As a continuation of my manic obsession with taking home as little food as possible from school, I chose a can of pumpkin, the tail end of a box of crystallized ginger, and the last quarter of a bag of whole wheat flour as my victims for yesterday’s brunch. I woke up early (10:00 am…) and had a morning yoga session outside. My body hasn’t been physically challenged in a couple of months, so it was a little surprised with some of the stretches and strength exercises. I didn’t eat before it because I didn’t want a stomach full of food getting in the way of my warrior pose, but by the end, I was quickly approaching a ravenous state. Pancakes to the rescue.

Pumpkin Pancakes (adapted from this recipe)
Yields 15 4-inch pancakes

The batter of these pancakes ended up thicker than most other pancake batters I have encountered so they took a little bit longer to cook, but the end result was pillowy and fluffy. I think the secret ingredient is 2 tablespoons of apple cider vinegar, which interacts with the baking powder and baking soda (and maybe the milk) in a magical way. I ate them with a smothering of apple butter, butter butter, chopped walnuts, and maple syrup that I had simmered with some chopped crystallized ginger. If you like ginger but not too much, you can boil the syrup with ginger and then strain it out. As I was eating these pancakes in all of their sweetness, I started thinking about how good the same pumpkin pancake recipe would be with garam masala, or even garlic powder, instead of pumpkin pie spice, no sugar, and twice the salt. It would be a really interesting, last-minute alternative to naan.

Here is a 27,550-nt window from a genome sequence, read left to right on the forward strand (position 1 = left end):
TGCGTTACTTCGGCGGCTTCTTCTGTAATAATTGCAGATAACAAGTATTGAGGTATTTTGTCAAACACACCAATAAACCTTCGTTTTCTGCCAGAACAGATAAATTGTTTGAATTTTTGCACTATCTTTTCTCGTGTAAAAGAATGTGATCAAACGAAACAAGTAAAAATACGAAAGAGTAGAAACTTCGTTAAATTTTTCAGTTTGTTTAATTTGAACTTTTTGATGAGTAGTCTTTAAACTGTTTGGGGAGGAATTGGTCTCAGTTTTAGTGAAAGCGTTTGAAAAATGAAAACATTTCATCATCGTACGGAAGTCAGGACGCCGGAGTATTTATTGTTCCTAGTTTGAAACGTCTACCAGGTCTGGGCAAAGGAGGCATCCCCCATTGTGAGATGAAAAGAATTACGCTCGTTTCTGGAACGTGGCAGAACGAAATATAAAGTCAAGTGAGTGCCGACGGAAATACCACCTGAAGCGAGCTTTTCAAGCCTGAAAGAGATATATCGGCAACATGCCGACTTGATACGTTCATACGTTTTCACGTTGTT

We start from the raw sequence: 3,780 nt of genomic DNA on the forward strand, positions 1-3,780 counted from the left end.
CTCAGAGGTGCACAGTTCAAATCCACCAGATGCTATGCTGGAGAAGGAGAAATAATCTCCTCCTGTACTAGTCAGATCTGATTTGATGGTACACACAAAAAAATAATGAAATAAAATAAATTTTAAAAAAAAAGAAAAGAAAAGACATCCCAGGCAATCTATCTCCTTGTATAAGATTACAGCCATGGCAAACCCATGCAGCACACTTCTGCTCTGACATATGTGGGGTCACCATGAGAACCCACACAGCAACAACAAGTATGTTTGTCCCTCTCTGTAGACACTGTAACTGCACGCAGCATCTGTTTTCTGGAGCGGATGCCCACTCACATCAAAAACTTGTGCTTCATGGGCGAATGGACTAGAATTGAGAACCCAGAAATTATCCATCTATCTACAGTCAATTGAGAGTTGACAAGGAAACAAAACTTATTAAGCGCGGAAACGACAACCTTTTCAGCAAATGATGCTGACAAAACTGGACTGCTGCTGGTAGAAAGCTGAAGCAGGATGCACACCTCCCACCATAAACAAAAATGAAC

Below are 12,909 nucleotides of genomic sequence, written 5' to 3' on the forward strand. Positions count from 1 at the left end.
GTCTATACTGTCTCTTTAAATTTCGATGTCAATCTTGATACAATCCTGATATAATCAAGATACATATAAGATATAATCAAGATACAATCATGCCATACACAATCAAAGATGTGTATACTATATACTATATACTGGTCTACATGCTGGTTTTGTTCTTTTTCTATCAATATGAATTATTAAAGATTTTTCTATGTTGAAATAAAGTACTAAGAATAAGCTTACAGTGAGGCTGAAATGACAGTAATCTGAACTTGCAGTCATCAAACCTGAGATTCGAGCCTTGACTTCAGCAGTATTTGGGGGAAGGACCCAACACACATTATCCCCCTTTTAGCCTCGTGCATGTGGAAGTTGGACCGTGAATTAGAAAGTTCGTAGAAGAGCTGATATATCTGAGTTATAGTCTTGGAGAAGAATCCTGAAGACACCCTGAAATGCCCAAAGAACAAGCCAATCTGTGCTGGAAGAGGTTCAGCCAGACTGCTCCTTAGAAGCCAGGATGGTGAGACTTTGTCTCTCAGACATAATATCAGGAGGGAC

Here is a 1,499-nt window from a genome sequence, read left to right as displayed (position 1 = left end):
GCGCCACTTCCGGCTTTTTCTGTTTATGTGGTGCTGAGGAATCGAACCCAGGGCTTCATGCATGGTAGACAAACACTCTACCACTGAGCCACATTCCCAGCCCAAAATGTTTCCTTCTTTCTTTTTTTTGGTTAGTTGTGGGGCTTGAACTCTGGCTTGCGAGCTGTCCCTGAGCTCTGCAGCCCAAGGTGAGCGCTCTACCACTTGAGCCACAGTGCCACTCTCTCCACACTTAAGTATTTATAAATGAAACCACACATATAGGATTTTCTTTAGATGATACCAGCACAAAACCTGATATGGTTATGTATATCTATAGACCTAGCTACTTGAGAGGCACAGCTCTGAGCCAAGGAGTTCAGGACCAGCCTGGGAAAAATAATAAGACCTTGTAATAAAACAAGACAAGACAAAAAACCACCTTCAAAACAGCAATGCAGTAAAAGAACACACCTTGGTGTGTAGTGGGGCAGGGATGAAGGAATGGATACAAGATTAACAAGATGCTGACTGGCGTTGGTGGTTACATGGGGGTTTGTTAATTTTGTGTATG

1 3/4 cup milk
1 1/4 cup pumpkin puree
1 egg
3 tablespoons vegetable oil
2 tablespoons vinegar
2 cups whole wheat flour
2 tablespoons white sugar
2 1/2 teaspoons baking powder
1 1/2 teaspoons baking soda
2 teaspoons pumpkin pie spice
1/2 teaspoon salt

Mix together the milk, pumpkin, egg, oil and vinegar.

In a separate bowl, combine flour, sugar, baking powder, baking soda, pumpkin pie spice, and salt. Slowly whisk into the pumpkin mixture until the two are just combined.

Heat a lightly buttered frying pan over medium high heat. Pour 1/4 cup of the batter onto the pan for each pancake. Brown on both sides, approximately 3-4 minutes, and serve hot.

I could go for one of these right now.

It is the Grilled  Reuben from Herschel’s at Reading Terminal Market. Considering the fact that my senior thesis will be handed in within the next 10 hours,  I am pretty sure I deserve the utter nom of this sandwich. So much meat and so much coleslaw and so much pickle-on-the-side.

My room mate are going to have a post-/during-all-nighter breakfast of eggs, pan-seared tomatoes, sundried tomato-basil sausage, and grilled rye bread. And with that fuel I will finish my thesis and start with the biggest party Haverford has all year: Haverfest, a two- (or three- or four-, depending on your situation) day festivus. This year, my “beverages” include root beer + ROOT granita (already made and looking/tasting tasty) and Southern Comfort mint lemonade.

Edit: 9:34 a.m. There is nothing quite like the smell and taste of saturated fats in the morning. Or anytime, for that matter.